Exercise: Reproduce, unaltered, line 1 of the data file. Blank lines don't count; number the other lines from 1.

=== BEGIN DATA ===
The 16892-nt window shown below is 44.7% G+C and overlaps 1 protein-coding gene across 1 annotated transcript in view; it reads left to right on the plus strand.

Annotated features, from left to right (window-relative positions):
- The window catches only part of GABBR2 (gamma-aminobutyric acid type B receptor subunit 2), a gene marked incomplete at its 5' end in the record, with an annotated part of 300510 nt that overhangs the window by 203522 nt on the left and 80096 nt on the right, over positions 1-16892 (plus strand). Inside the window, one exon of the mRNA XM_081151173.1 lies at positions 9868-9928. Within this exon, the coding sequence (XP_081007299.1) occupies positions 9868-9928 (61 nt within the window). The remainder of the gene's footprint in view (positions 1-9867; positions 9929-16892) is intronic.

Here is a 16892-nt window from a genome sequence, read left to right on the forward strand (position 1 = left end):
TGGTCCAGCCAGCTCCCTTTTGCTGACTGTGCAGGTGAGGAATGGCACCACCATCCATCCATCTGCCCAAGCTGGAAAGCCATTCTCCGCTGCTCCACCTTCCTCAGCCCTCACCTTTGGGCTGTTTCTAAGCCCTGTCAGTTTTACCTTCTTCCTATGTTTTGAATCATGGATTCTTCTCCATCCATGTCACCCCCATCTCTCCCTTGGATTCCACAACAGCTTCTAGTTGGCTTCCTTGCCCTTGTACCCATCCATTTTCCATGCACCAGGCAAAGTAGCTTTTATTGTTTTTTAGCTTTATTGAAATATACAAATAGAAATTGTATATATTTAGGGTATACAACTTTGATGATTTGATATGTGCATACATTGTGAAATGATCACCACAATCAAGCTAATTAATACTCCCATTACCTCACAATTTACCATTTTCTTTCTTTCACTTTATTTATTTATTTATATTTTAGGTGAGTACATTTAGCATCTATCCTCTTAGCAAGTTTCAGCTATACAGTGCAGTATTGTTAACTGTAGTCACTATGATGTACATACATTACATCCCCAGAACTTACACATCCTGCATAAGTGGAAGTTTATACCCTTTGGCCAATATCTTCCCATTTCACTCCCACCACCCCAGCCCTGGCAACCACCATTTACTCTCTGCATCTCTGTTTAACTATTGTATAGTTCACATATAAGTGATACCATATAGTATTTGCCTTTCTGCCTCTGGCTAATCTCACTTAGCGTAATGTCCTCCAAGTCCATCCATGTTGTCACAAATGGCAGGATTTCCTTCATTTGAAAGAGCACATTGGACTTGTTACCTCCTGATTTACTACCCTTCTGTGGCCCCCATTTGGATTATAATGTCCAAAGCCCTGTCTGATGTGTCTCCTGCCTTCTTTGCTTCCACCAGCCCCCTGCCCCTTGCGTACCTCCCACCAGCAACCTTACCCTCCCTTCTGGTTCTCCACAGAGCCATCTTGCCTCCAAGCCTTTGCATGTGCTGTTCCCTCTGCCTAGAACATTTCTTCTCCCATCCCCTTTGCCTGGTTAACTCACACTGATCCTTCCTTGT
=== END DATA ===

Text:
The 16892-nt window shown below is 44.7% G+C and overlaps 1 protein-coding gene across 1 annotated transcript in view; it reads left to right on the plus strand.